People that snore frequently find it difficult to sleep with their spouses, roommates, or family members. Disrupted sleep and the need to sleep in separate rooms may be a result of this disorder.
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It’s normal to desire to snore less in order to prevent these issues. At the same time, it can be difficult to identify which snoring-reduction strategies are supported by scientific evidence.
Exercises to strengthen the muscles in the mouth and throat can reduce snoring in persons with mild snoring, according to studies. Mild to moderate obstructive sleep apnea can be helped with the same mouth and throat exercises (OSA).
Oropharyngeal exercises are sometimes known as “myofunctional therapy.” Typically, this technique is learned through the guidance of a qualified myofunctional therapy practitioner.
In order for these mouth exercises to be effective, they must be practiced over time. Those who snore and suffer from mild to moderate OSA have claimed that these exercises help them sleep better when done correctly.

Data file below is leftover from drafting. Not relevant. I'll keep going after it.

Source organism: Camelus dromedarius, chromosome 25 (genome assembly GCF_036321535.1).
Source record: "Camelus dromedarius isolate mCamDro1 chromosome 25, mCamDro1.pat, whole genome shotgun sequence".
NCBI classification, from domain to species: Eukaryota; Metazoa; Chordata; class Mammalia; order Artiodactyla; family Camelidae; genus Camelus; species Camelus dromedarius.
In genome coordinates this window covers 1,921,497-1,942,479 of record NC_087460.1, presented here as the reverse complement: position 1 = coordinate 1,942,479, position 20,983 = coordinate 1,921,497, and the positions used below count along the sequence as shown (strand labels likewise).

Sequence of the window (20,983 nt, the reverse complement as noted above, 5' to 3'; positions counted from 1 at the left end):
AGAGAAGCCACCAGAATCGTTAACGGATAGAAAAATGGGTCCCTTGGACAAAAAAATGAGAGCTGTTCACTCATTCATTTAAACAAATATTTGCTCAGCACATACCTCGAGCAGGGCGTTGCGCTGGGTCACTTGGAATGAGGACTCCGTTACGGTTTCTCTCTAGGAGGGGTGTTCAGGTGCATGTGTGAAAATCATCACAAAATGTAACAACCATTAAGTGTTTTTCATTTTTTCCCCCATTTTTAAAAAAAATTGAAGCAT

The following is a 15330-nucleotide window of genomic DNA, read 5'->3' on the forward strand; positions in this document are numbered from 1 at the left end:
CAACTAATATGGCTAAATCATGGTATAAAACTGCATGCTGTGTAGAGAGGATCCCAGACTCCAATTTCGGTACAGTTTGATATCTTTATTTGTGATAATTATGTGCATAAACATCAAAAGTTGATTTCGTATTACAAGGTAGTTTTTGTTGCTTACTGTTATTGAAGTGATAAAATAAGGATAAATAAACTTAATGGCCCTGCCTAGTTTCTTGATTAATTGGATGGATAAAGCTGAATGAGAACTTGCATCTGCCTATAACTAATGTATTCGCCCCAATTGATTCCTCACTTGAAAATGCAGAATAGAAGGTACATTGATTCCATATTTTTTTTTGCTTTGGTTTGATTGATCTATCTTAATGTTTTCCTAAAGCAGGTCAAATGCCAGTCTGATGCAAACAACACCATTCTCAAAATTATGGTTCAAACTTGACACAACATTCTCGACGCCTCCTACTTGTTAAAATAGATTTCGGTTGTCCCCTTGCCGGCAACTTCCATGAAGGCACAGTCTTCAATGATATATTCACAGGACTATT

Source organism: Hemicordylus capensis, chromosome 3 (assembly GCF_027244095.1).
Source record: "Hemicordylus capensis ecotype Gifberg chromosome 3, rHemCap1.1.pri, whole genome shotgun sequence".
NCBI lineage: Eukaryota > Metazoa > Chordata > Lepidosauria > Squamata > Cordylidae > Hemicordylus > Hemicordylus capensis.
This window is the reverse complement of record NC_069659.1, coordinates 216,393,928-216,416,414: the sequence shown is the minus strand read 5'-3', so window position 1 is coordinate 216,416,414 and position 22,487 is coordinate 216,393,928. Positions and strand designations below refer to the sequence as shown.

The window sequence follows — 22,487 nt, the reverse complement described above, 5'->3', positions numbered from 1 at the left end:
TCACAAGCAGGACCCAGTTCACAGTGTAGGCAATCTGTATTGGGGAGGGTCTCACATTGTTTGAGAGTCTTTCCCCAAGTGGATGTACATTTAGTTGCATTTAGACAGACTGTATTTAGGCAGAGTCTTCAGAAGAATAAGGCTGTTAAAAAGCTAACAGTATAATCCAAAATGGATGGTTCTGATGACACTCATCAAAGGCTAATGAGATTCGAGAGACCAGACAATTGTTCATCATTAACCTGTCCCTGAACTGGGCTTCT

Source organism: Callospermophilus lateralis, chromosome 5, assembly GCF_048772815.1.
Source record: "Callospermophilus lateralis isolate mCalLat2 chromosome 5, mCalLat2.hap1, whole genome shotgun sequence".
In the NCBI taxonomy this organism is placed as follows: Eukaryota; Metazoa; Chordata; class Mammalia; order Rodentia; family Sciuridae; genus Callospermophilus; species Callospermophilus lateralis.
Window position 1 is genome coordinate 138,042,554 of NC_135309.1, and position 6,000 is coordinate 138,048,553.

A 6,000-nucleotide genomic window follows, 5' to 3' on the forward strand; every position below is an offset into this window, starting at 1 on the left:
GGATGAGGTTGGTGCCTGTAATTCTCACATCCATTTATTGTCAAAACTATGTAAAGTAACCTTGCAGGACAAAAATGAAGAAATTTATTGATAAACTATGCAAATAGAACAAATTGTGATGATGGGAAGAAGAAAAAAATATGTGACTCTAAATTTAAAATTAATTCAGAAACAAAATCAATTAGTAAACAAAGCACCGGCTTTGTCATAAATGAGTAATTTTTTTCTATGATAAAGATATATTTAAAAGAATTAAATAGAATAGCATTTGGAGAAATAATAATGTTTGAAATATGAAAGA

What Causes Sleep Apnea and Snoring?
What is Myofunctional Therapy?
How Can Mouth Exercises Help Stop Snoring and Sleep Apnea?
Snoring and obstructive sleep apnea are caused by floppy airway muscles, inadequate tongue alignment (“tongue posture”), and breathing through the mouth while asleep. In order to strengthen the airway and tongue muscles, mouth and throat exercises can be used to encourage nose breathing.
Mouth and throat exercises, including going to the gym, can help tone and strengthen the muscles in your mouth and airways. To avoid fluttering and flopping, tighten your muscles.
These activities are known as “oropharyngeal exercises” or “myofunctional therapy” in the medical community. Located in the back of your mouth, the oropharynx includes the back of your tongue, the sides of your throat, tonsils, adenoids, and the soft palate (the soft muscular part at the back of the roof of the mouth).